by Michael Sun, The Charlatan
KINGSTON, Ont. — New Queen’s Gaels women’s basketball head coach James Bambury doesn’t talk about winning and losing much. Instead, he focuses on progress over results.
“I do not ever see myself using the word win,” Bambury said. “Because that’s something beyond our control.”
He knows. Bambury was the head coach for Royal Military College (RMC) women’s basketball from 2010-2012 before being an assistant at Queen’s ever since. His RMC teams won only one game in two seasons.
“If I talked about winning every single day at RMC, [the players] would have checked out after four games,” Bambury noted. “So why wouldn’t the reverse be true if we have a good team.”
Rather, he’s focused on the team and its players making progress every single day. It’s something he talks about every day with his players: the focus on improvement, getting buy in and making it fun. Ending each day at least a bit better than the start.
Bambury also points out how Queen’s has made a conscious effort to recruit athletic, versatile players to fit the team’s high-tempo and team defense approach. It’s also about playing in flow and empowering players to make their own decisions.
“Once our players conceptually understand what we’re trying to do, our goal is for them to stop thinking all together,” Bambury noted. “We tend to find thinking to be the enemy of flow – and we’re constantly to play in flow all the time.”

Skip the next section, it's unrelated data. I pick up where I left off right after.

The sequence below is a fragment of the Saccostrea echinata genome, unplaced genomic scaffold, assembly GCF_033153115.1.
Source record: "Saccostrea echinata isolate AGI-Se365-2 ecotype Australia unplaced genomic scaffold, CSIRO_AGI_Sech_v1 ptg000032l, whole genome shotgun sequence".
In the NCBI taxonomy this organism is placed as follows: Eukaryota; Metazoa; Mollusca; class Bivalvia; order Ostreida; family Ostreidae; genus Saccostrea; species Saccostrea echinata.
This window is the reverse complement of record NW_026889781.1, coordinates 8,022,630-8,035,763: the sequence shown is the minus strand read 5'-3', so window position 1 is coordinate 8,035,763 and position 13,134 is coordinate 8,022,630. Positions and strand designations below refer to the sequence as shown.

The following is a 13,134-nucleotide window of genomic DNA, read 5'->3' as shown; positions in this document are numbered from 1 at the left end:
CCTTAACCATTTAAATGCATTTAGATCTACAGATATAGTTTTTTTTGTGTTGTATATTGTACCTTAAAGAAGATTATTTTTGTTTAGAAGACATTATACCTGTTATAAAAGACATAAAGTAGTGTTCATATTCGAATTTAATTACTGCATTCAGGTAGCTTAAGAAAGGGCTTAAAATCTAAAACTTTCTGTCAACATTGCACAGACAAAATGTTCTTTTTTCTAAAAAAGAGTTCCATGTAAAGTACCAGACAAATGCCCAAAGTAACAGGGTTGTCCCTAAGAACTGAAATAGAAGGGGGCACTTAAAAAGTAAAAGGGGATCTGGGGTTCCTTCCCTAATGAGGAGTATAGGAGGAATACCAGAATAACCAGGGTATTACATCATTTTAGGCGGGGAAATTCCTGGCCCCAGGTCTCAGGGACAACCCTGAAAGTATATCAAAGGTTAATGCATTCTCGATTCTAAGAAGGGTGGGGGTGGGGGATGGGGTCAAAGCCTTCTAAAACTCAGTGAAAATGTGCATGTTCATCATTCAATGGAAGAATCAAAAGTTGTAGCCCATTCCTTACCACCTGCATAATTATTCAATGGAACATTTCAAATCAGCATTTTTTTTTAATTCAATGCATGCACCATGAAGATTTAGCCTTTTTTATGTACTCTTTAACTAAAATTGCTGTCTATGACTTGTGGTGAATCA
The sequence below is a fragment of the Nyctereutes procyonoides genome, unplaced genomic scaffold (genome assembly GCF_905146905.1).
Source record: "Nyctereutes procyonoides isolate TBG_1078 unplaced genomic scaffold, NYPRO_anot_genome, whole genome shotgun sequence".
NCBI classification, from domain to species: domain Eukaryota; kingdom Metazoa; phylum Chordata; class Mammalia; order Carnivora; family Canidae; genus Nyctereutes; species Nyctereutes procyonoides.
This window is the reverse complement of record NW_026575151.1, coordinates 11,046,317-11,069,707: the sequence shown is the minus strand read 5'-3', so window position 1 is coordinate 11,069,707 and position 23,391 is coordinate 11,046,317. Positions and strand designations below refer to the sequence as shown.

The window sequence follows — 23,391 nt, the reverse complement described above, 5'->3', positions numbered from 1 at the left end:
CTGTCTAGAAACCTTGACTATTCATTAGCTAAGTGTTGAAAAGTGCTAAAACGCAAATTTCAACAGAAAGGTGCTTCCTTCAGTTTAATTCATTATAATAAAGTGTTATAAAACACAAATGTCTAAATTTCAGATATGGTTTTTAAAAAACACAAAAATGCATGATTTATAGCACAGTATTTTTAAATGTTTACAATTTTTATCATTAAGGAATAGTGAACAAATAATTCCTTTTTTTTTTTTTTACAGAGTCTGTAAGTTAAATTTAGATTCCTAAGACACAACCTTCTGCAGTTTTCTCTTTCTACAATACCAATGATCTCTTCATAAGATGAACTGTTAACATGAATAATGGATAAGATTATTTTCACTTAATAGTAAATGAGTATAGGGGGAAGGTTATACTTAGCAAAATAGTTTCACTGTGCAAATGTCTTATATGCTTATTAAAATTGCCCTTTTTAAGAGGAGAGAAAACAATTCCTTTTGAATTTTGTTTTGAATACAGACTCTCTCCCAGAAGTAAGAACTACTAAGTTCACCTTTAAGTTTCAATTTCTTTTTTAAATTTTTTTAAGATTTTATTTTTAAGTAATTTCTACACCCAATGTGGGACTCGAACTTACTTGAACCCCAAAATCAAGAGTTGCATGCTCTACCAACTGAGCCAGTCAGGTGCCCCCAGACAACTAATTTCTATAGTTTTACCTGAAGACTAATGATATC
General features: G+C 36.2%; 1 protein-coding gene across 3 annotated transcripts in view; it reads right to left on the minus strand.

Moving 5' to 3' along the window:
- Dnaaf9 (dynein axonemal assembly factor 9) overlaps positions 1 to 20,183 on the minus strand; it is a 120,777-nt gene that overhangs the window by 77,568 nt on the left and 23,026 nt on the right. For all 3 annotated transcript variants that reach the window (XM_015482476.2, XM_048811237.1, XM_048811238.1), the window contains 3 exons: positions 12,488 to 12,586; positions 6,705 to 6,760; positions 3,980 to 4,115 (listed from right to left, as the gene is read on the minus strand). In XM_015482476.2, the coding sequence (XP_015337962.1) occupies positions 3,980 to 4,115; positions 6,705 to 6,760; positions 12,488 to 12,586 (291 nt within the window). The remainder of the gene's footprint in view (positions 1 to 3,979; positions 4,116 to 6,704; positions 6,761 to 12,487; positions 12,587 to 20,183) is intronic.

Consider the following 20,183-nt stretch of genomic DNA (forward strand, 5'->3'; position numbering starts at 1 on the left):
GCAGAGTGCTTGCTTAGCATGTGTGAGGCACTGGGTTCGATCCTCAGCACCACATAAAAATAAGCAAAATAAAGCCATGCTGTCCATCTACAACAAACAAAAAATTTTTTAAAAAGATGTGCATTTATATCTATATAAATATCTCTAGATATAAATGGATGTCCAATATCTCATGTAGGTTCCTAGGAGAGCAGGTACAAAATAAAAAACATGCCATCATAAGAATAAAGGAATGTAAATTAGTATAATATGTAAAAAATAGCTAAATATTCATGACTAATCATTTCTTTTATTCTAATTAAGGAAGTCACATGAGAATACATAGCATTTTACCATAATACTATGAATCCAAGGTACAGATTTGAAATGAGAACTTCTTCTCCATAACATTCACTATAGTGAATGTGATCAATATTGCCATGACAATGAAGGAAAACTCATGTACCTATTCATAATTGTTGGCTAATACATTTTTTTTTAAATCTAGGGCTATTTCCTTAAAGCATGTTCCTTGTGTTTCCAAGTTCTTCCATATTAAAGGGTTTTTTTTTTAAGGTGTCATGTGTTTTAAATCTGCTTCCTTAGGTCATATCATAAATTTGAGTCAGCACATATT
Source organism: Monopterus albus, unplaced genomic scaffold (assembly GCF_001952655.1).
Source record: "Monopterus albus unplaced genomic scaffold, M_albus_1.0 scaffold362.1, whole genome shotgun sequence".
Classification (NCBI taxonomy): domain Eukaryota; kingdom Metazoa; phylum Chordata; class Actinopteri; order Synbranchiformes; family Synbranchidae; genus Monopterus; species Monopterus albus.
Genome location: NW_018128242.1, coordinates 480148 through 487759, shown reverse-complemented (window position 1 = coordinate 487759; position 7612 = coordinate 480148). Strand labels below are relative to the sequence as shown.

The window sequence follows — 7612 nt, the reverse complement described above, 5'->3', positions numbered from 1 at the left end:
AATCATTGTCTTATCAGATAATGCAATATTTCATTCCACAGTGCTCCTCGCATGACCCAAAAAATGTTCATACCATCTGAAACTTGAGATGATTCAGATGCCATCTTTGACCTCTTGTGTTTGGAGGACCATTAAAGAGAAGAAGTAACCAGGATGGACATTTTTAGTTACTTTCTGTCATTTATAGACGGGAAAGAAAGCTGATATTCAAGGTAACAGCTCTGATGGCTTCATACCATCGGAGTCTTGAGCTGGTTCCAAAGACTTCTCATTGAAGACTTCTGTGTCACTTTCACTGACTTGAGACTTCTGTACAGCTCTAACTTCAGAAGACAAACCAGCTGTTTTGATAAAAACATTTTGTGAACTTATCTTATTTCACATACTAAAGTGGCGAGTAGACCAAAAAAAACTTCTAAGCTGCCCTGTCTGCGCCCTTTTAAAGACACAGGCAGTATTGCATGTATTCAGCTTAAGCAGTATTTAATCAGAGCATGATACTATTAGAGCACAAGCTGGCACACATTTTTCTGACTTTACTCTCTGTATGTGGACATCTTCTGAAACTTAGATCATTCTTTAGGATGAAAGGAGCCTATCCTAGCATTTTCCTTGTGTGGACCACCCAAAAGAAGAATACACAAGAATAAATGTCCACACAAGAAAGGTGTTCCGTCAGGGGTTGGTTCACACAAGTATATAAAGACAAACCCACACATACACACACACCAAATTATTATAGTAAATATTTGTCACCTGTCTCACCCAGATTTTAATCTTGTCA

The team has a mix of young players and veterans while saying goodbye to some key pieces from last year. They have a lot of potential as well, in Bambury’s eyes.
“I don’t think there’s a limit to what this team could potentially do,” he added. “We’re not worried about potential right now. It’s progress that we’re going to be focusing on.”
2018-19 Year in Review
The Gaels finished 15-8 in the OUA East before losing to the York Lions at home in the First Round of the OUA playoffs.
Bambury called the end of the season a disappointment.
“We felt that we were talented,” he noted. “We knew we were young but we had some really high end pieces.”
The team picked up momentum heading into the playoffs, with wins over Ryerson and Carleton. Bambury felt the team was starting to peak but some issues from the beginning of the year came up again in their playoff loss.
“I think we had people who worked incredibly hard and did all the right things and things just didn’t come together the way we thought we should have come together,” Bambury added. He said it’s something the returning players will learn from.